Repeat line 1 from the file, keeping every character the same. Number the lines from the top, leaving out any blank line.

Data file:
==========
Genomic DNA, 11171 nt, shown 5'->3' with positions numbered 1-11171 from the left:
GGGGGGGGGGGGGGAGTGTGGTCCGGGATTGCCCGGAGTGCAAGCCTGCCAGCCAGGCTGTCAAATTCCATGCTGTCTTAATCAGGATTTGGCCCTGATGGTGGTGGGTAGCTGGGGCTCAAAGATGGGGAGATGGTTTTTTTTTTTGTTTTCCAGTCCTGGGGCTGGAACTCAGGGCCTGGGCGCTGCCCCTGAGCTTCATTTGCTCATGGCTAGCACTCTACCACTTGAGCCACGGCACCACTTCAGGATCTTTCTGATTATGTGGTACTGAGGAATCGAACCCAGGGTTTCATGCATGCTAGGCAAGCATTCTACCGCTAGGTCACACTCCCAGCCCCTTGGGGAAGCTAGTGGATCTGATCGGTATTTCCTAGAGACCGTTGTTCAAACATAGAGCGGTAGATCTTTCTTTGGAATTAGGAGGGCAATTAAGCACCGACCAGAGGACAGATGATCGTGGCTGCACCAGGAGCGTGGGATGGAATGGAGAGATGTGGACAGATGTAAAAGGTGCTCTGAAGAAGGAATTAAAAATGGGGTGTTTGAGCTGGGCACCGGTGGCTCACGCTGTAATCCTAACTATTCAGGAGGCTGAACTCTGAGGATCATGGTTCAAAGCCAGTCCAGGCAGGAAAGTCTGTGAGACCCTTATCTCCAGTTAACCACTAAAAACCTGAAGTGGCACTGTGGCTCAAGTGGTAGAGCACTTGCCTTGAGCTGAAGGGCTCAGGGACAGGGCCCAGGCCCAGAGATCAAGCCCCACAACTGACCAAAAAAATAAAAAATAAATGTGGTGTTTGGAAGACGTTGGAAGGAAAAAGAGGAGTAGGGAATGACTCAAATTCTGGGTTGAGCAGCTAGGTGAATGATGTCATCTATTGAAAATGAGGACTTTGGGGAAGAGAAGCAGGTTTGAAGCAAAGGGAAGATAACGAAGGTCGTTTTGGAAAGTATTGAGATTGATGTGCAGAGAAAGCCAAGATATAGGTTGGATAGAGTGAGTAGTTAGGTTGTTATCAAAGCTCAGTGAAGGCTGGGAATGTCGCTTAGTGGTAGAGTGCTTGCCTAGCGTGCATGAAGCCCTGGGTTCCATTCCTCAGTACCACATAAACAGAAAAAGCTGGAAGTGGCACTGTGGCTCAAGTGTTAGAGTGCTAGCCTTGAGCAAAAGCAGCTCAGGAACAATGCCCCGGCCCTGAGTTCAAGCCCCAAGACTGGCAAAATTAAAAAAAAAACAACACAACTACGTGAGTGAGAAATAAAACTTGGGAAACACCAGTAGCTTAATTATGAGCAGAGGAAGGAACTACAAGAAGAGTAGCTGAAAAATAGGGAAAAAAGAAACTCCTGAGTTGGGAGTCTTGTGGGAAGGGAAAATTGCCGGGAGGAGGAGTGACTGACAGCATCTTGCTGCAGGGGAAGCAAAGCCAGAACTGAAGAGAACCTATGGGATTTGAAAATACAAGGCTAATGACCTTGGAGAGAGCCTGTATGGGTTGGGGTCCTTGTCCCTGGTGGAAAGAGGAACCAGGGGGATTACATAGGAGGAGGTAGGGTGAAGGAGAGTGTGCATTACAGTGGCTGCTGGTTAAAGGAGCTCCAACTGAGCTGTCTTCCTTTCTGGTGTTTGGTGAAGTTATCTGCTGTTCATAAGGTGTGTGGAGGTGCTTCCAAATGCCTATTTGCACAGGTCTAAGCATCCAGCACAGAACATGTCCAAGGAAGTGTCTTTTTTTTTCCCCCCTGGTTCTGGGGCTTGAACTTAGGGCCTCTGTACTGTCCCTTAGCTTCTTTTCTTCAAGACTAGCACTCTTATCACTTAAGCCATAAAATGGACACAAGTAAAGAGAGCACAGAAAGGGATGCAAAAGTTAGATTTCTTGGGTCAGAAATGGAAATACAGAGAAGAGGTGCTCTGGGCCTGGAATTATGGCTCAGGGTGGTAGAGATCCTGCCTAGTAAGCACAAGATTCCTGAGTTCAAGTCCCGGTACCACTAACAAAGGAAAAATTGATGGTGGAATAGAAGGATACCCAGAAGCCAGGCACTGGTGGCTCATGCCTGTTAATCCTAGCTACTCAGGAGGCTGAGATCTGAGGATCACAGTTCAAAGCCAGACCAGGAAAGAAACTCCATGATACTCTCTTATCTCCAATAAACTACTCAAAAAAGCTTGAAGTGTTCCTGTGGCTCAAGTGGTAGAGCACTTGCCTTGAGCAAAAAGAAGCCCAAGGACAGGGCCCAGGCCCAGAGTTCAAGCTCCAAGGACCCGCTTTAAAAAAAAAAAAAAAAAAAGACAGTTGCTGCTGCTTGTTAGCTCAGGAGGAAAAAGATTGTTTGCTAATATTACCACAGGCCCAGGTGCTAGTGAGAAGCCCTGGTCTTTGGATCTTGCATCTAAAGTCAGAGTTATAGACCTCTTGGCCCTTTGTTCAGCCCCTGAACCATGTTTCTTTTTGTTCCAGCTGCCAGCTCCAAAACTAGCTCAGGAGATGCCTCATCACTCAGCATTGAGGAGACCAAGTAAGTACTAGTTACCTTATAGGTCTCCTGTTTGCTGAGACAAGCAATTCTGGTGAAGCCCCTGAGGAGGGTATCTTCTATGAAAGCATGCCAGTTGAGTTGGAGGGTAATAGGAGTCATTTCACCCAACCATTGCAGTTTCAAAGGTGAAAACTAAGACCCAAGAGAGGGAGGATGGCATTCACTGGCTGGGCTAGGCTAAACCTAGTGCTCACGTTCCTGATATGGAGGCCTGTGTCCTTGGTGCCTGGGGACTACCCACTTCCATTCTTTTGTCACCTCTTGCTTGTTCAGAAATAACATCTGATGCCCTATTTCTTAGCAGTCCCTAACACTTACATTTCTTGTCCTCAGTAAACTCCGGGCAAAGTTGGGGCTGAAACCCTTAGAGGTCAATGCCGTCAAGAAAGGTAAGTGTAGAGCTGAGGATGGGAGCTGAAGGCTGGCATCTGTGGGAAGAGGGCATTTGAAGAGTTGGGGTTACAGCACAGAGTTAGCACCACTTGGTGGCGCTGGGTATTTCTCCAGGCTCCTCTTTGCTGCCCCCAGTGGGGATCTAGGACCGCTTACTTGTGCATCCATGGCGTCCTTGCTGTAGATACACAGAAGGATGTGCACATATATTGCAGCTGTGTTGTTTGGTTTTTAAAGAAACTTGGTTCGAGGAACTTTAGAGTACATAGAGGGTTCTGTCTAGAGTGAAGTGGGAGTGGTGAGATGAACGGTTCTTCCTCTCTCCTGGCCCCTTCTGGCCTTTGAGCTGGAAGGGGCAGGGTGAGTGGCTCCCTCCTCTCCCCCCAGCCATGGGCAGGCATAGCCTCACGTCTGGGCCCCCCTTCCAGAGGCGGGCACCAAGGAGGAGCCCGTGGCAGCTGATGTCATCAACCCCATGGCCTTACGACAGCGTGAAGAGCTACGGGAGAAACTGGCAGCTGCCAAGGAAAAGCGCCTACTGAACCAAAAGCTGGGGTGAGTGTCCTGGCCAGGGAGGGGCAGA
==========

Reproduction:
Genomic DNA, 11171 nt, shown 5'->3' with positions numbered 1-11171 from the left: